The final item donned before putting on the pressure suit is the Liquid Cooling and Ventilation Garment (LCVG), which ... as well as ventilation tubes for waste gas removal. After donning the LCVG, the astronaut then puts on the LTA, before entering ... The astronaut then dons the HUT, connects the LCVG umbilical to the umbilical in the HUT, and then locks the two parts of the ... incorporates clear plastic tubing through which chilled liquid water flows for body temperature control, ...
... and water vapor are drawn from the extremities of the suit by the Liquid Cooling and Ventilation Garment or LCVG, which sends ... and water through a Liquid Cooling and Ventilation Garment or Liquid Cooling Garment. two-way voice communication display or ... The removed water is stored and used to supplement the water supply used in the LCVG. The sublimator also cools the remaining ... and circulated water in an open loop through a Liquid Cooled Garment, expelling the water into space, where it turned to ice ...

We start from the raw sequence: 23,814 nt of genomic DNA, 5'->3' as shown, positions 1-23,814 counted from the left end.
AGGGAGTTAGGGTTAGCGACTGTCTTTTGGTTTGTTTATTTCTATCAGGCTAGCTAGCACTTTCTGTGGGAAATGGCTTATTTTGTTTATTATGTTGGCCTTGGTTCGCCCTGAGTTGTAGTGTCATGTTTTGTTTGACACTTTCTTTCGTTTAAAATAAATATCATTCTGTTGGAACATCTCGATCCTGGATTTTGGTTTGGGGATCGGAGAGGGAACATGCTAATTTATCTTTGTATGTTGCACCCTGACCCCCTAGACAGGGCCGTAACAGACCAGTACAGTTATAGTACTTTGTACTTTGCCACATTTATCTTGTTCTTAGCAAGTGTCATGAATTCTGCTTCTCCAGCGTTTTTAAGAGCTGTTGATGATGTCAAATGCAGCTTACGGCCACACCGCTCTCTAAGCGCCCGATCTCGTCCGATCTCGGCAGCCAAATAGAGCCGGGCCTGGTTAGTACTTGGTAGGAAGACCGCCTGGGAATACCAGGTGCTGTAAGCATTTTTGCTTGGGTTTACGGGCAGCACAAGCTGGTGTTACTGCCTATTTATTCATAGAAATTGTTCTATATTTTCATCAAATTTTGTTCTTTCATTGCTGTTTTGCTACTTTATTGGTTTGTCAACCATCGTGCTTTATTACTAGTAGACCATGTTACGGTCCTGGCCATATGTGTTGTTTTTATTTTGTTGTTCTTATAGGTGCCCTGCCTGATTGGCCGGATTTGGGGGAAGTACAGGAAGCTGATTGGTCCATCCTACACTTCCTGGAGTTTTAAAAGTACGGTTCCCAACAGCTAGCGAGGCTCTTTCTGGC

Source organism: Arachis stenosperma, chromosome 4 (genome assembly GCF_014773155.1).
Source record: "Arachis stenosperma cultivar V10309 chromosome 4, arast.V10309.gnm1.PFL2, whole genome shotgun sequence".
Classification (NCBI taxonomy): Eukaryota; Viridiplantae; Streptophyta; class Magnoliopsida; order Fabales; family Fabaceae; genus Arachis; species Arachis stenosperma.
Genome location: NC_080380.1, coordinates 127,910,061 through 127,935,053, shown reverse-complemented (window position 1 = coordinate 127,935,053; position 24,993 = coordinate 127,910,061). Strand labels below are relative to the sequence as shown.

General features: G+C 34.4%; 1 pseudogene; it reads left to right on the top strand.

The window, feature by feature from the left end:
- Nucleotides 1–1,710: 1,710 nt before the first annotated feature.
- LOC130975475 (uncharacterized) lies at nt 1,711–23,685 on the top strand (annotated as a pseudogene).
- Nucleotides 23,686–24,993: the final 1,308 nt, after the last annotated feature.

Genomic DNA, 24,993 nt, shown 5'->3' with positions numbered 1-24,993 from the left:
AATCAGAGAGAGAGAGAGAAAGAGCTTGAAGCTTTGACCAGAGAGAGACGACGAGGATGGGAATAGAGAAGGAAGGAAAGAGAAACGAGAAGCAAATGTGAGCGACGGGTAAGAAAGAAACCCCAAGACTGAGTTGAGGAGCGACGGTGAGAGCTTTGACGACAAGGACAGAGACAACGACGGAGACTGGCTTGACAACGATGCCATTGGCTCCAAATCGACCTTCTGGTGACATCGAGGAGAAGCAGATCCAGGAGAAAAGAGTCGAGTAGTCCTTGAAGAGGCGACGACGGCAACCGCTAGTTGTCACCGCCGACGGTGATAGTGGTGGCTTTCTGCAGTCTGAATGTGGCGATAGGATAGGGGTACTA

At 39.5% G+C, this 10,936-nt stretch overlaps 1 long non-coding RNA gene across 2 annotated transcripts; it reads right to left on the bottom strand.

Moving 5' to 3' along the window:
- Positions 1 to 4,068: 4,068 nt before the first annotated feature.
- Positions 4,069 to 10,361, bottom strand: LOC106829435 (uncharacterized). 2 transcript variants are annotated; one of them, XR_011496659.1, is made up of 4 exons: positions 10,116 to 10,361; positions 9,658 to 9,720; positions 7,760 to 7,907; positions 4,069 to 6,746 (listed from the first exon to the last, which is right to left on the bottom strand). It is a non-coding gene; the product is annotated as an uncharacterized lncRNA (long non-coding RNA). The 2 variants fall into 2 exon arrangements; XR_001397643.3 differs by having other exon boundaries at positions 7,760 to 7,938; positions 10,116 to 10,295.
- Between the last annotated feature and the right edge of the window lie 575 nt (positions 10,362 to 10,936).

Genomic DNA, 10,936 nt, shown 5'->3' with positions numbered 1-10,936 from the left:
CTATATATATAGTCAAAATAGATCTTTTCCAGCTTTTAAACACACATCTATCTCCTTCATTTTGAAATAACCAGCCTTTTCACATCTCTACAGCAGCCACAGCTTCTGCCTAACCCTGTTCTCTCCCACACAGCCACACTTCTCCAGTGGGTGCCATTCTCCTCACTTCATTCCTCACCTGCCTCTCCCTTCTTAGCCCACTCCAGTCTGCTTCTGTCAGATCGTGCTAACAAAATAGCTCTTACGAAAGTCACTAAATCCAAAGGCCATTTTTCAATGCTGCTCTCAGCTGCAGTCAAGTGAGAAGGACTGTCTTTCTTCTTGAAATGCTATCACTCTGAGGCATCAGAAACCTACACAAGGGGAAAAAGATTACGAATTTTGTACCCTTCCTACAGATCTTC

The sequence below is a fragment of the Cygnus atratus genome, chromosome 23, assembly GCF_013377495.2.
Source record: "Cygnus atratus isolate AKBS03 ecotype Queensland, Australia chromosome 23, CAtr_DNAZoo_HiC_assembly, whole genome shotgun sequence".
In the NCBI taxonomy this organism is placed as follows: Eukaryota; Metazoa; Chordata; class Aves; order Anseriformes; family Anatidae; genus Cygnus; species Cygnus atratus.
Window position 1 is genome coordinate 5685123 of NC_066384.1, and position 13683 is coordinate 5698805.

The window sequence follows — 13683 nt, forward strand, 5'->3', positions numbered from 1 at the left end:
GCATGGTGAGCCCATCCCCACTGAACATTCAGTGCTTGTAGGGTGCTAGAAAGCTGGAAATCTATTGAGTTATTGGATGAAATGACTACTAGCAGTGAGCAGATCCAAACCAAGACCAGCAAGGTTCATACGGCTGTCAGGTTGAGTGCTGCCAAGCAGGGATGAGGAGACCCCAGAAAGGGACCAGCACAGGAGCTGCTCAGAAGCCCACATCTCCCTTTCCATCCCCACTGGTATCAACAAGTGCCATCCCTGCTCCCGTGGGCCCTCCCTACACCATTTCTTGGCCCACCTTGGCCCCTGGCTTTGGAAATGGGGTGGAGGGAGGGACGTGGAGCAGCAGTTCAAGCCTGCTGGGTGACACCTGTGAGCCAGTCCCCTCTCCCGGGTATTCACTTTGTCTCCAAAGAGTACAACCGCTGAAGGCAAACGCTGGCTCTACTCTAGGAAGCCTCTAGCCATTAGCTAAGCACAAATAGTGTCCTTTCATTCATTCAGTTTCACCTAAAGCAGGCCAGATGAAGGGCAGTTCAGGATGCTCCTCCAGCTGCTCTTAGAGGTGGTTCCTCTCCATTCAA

... over which a Liquid Cooling and Ventilation Garment (LCVG) is worn. The LCVG, resembling a union suit, has tubing sewn into the ...
A liquid cooling and ventilation garment (LCVG) has additional crush-resistant ventilation ducts, which draw moist air from the ... A man wearing a liquid cooling and ventilation garment for the Space Shuttle/International Space Station Extravehicular ... Astronauts commonly wear a liquid cooling and ventilation garment in order to maintain a comfortable core body temperature ... Making the liquid much colder is not an option since it leads to uncomfortable coldness where the liquid enters the tubes. ...
Advanced suits better regulate the astronaut's temperature with a Liquid Cooling and Ventilation Garment (LCVG) in contact with ... Air, LCVG cooling water, and power are open loop systems, provided through an umbilical. The suit contains a Mac mini computer ... The Mark III suit has a backpack filled with about 12 pounds of liquid air, as well as pressurization and heat exchange.[7] ... No snap freeze effect occurs because all heat must be lost through thermal radiation or the evaporation of liquids, and the ...
Liquid Cooling and Ventilation Garment (LCVG). LCVG is a set of Nylon tricot and spandex long underwear that is laced with ... Liquid Cooling and Ventilation Garment (LCVG) - removes excess body heat produced by the astronaut during spacewalks ...